And if you didn’t read the issue and think I’m joking, nope, here she’s literally ending the fight with a jab at how people view modern feminism, oh and as an afterthought, the crimes the guy was just committing. This message, like all the others being made in this recent issue, could have been done with so much more nuance, but this is just so lazy and irritating on so many levels. Does Marvel, and the writing staff on Thor, think so low of their readership that they need to be so blunt? Do they really want the image of their argument to be, if you don’t like a female Thor you deserve to be beaten? I don’t think so but damn people, if the roles had been reversed would this have been tolerated? What would be said if a male hero beat a female villain just because she was insulting his masculinity? Probably would have said things like, he should have been the bigger person, or violence against women is bad, but they certainly wouldn’t have said she deserved it.
And speaking of role reversals, the issue continues with a little domestic violence and what I think it actually an insult to what a woman carrying Mjolnir is trying to do. For a little context, I don’t think violence against female villains and heroes in comic books is in any way similar to violence against real-world women who have not chosen to put their lives on the line to do good or ill for the world. It’s no different than a female soldier, firefighter or police officer, and I really don’t think they’d disagree. That’s why I find this page so insulting on so many levels. See first, the female villain here knocks her husband out…let’s stop there. There’s plenty of cross-gender violence in comics, happens all the time. There’s rarely violence between ‘supers’ who are married. If the roles were reversed here does anyone think this would fly? No, people would be up in arms about domestic violence, but to me that’s silly in either case. They’re both villains, and get beat up for a living, plus, it’s fantasy.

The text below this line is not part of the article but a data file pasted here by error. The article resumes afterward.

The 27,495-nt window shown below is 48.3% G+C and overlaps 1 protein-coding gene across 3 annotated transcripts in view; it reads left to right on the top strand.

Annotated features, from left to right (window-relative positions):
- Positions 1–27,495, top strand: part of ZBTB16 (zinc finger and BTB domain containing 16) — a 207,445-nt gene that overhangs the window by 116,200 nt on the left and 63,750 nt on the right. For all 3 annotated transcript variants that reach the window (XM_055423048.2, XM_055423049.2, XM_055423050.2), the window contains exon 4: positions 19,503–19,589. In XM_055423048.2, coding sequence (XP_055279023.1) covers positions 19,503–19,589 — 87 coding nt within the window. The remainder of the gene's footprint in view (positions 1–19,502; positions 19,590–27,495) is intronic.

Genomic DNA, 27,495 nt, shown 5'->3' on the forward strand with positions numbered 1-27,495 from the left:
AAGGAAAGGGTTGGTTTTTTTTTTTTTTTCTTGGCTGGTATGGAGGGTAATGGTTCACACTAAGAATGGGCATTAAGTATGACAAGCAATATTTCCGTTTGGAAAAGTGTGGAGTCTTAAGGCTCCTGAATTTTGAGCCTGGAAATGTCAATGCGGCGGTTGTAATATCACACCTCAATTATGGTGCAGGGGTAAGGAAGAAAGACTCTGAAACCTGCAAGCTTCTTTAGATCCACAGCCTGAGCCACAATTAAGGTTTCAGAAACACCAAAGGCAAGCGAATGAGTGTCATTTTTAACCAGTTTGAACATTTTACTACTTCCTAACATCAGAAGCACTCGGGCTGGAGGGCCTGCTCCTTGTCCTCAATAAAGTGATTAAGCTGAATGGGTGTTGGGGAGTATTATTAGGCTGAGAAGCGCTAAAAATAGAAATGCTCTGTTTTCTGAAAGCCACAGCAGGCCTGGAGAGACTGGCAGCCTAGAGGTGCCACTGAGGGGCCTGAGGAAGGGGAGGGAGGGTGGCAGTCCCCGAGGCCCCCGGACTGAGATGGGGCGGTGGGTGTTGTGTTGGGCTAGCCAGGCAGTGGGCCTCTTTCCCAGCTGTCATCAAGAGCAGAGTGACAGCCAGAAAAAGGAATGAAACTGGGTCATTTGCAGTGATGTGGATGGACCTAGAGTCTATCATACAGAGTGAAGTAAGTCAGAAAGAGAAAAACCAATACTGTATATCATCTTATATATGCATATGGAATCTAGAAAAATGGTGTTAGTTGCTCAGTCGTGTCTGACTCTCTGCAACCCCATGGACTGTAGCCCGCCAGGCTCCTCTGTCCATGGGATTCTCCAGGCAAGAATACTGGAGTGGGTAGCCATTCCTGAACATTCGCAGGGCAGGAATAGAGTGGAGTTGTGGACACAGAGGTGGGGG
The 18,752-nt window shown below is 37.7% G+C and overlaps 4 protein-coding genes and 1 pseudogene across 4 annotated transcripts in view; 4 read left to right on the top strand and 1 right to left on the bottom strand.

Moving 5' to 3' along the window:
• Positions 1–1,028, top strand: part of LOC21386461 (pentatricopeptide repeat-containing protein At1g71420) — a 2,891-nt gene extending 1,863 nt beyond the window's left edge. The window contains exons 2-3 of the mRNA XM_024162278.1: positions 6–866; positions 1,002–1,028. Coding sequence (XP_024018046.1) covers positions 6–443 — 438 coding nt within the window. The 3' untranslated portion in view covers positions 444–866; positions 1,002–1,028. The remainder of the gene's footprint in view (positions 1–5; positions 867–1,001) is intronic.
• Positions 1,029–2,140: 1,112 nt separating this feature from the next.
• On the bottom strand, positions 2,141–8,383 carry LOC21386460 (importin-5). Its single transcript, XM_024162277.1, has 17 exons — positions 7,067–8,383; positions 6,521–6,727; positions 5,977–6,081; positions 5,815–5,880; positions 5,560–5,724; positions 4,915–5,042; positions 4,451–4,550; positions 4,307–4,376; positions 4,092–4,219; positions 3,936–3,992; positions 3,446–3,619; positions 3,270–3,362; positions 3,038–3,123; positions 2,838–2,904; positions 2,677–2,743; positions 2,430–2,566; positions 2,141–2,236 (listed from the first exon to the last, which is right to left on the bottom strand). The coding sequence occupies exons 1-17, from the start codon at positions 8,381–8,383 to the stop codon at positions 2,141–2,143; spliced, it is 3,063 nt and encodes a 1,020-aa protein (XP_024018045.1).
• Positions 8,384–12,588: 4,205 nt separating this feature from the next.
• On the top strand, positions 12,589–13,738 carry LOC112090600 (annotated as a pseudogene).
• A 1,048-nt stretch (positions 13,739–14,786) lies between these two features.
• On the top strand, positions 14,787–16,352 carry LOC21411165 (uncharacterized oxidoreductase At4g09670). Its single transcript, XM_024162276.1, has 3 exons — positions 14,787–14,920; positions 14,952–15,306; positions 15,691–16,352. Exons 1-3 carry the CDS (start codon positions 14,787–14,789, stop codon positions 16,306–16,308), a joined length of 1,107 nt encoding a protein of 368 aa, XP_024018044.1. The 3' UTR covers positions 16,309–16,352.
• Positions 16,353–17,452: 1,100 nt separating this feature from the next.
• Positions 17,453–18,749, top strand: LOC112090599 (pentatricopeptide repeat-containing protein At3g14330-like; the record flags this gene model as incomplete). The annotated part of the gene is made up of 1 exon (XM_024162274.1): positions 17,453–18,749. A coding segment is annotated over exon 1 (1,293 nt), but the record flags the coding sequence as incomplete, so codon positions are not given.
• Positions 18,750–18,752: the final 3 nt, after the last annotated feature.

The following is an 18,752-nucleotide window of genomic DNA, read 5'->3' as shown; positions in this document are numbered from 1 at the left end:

My real problem is with what Titania does next. Basically she won’t fight Thor, and neither will her husband, because Thor’s a woman and the villain respects what she’s doing. If she respected what this Thor was about, refusing to fight because she’s a girl is the LAST DAMN THING that would show any sort of respect. She should fight Thor BECAUSE she’s a woman and trying to prove herself worthy of the hammer, or not fight her because she knows Thor will whoop her ass, not fighting her because Thor’s a girl is just damn insulting in my opinion. Oh, I get what they’re trying to say here, the villain’s a feminist and respects that Thor is trying to be a symbol, so she won’t fight her, but then we’re back to the soapbox which is, frankly, condescending to the readers. We’d get the same point if Titania had said she respects what Thor’s about now, but that’s what they do, villains do bad shit, heroes try to stop them, and let them go at it in a real fight. Instead the villain treated our hero special because she’s a woman, definitely not the expected message, and perhaps not the one they intended, but that’s how it comes across.
So yes, I’m off this ride. Unfortunately I have one more coming because my comic shop orders ahead, so my entire collection of Thor will be made up of 6 issues. I hope to see Marvel do better in the future. To make a real effort to diversify the Marvel universe, with new and interesting characters, with their own identities, not rebranding of characters already established. Give more focus to secondary characters and the like. What Marvel is doing with the new Netflix shows is a start, but again, if you want to expand the universe and make bold statements, actually do it instead of these safe steps into temporary changes that are nothing more than a gimmick that divides the comic fanbase rather than unite us and entertain. At the end of the day that’s exactly what they’ve done, inject more controversy and division into a medium that’s supposed to bring people together. We read comics to get away from politics, ideological BS, and garbage we see on the news. We don’t mind subtle touches on the ills of the world, and how things can be better, but when you hit your readers in the face with stuff that can be found on any Tumblr page, you turn them off rather than make them think.